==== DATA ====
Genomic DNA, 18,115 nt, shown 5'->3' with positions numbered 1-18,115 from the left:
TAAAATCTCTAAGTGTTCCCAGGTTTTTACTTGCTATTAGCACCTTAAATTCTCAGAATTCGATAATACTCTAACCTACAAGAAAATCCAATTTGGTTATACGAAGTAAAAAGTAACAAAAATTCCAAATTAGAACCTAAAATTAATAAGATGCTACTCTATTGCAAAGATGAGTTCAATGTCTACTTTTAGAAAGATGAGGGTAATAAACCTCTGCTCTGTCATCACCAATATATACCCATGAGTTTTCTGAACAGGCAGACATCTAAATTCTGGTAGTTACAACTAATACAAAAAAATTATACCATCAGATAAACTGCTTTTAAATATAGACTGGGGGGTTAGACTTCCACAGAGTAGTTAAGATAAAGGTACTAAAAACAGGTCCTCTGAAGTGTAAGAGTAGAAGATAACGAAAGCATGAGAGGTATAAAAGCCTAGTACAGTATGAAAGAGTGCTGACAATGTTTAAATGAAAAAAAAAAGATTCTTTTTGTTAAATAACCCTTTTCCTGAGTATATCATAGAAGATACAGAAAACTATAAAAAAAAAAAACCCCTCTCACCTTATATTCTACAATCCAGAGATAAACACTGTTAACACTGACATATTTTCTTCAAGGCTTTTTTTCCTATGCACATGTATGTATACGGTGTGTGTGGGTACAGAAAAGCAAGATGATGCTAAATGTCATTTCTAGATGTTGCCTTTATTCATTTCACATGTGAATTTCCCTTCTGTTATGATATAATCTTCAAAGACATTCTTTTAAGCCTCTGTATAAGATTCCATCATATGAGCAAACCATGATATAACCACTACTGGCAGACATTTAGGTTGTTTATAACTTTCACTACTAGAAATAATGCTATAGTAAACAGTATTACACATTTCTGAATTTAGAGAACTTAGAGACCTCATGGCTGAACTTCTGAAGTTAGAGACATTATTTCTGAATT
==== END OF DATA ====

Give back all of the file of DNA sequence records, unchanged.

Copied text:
Genomic DNA, 18,115 nt, shown 5'->3' with positions numbered 1-18,115 from the left:
TAAAATCTCTAAGTGTTCCCAGGTTTTTACTTGCTATTAGCACCTTAAATTCTCAGAATTCGATAATACTCTAACCTACAAGAAAATCCAATTTGGTTATACGAAGTAAAAAGTAACAAAAATTCCAAATTAGAACCTAAAATTAATAAGATGCTACTCTATTGCAAAGATGAGTTCAATGTCTACTTTTAGAAAGATGAGGGTAATAAACCTCTGCTCTGTCATCACCAATATATACCCATGAGTTTTCTGAACAGGCAGACATCTAAATTCTGGTAGTTACAACTAATACAAAAAAATTATACCATCAGATAAACTGCTTTTAAATATAGACTGGGGGGTTAGACTTCCACAGAGTAGTTAAGATAAAGGTACTAAAAACAGGTCCTCTGAAGTGTAAGAGTAGAAGATAACGAAAGCATGAGAGGTATAAAAGCCTAGTACAGTATGAAAGAGTGCTGACAATGTTTAAATGAAAAAAAAAAGATTCTTTTTGTTAAATAACCCTTTTCCTGAGTATATCATAGAAGATACAGAAAACTATAAAAAAAAAAAACCCCTCTCACCTTATATTCTACAATCCAGAGATAAACACTGTTAACACTGACATATTTTCTTCAAGGCTTTTTTTCCTATGCACATGTATGTATACGGTGTGTGTGGGTACAGAAAAGCAAGATGATGCTAAATGTCATTTCTAGATGTTGCCTTTATTCATTTCACATGTGAATTTCCCTTCTGTTATGATATAATCTTCAAAGACATTCTTTTAAGCCTCTGTATAAGATTCCATCATATGAGCAAACCATGATATAACCACTACTGGCAGACATTTAGGTTGTTTATAACTTTCACTACTAGAAATAATGCTATAGTAAACAGTATTACACATTTCTGAATTTAGAGAACTTAGAGACCTCATGGCTGAACTTCTGAAGTTAGAGACATTATTTCTGAATT